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The Five Most Embarrassing Songs on my ipod?

Reading "Dial M for Musicology" I ran across an interesting meme (a meme? what's a meme? I dunno, go ask your mom): the five most embarassing songs on your ipod. Well, I'm not sure I have five embarassing songs on my ipod. The most embarrassing thing about my ipod is the fact that I dropped it in the toilet about the third day that I had it (don't ask). You can believe that I retrieved it almost before it got wet. Fortunately, it returned to functioning just fine as soon as it dried out.

Anyway, the fact is that there is very little on my ipod that would embarrass me. Maybe "A Song for You" by the Carpenters, but really the Carpenters are not so bad in moderation. Maybe "Salle des pas perdus" by Coralie Clément; she's such a little waif and her voice is so thin ... still, there is something charming about her music.

OK, so the most embarrassing thing on my ipod has to be Porter Wagoner's "The Cold Hard Facts of Life," which wouldn't embarrass me until you listened to the lyric, which talks about a guy coming back to town a day earlier than expected, only to find his wife promiscuously partying in his absence. He pulls up to his house, pulls out a knife, and turns the tables, teaching them the "cold hard facts of life." The song is narrated from prison. I suppose the song is cool in a noir sort of way, so maybe it's not so embarrassing after all.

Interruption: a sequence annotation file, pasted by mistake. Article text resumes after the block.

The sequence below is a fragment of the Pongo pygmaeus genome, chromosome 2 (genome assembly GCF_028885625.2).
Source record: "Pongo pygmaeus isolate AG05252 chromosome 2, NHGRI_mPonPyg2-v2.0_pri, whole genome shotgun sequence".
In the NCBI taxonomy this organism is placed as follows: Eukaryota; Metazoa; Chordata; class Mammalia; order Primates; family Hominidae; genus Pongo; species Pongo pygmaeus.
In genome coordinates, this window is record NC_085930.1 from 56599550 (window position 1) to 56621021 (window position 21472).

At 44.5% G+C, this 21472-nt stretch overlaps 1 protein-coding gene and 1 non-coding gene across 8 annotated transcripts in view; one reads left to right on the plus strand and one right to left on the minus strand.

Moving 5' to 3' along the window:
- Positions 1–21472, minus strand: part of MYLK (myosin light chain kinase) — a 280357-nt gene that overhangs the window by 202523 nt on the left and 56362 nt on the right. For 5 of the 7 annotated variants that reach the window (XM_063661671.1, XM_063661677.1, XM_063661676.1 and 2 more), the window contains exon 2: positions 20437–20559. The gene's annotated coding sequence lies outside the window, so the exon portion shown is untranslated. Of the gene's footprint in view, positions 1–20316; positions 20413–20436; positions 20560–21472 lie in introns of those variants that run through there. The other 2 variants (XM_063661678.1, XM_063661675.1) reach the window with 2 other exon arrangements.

There are, however, songs that would embarass me if I found them on my ipod. REO Speedwagon, for example. I still hold a grudge against those guys. I recall that back in the day (1981), our band was to play a great party in a barn, our swan song, and REO Speedwagon had the audacity to give a concert that very night, probably cutting our audience in half. REO Speedwagon? Give me a break. Journey might also embarass me. Or "Sweet Home Alabama." And this coming from a guy who as a teen had a Lynyrd Skynrd poster on his bedroom wall. But life is too short to have to listen to "Sweet Home Alabama" again. Pat Metheny? Yeah, that would be embarrassing. What's up with him? Why is his music so boring?

Or maybe Sammy Hagar. The other day I was thumbing through some old Rolling Stone magazines from 1980 that my mother was kind enough to not throw away. I ran across an interesting note on Sammy Hagar: apparently at his concerts at that time he would explode effigies of the Ayatollah Kohemeni. Crass jingoism (is that redundant?). I'm forgetting that Americans have no historical memory, otherwise they might realize that the rise of Islamic fundamentalism in Iran was a response to the Iranians' dissatisfaction with the Shah, whose rise to power was linked to American meddling back in the fifties. So, when the ayatollahs came to power we got behind our friend Saddam Hussein to attack them. Plus ça change ...

Ted Nugent is also a member of that club. The problem is that there is something about the Nuge's music that I like. The hollow-body electric guitar on the very edge of going out of control ... It's almost enough to make me forget that Ted Nugent is such a bonehead. He spurts all this pro-gun, Rethuglican rhetoric, but Ted, if you're such a gun-loving patriot, why did you weasel out of service when it was time to go to Vietnam? Thumbing through his book at the library today, I see a picture of the Nuge with an elephant that he shot in Africa. He shot an elephant? Wha??? It sort of makes me feel a little sick and a little guilty for digging "Stranglehold."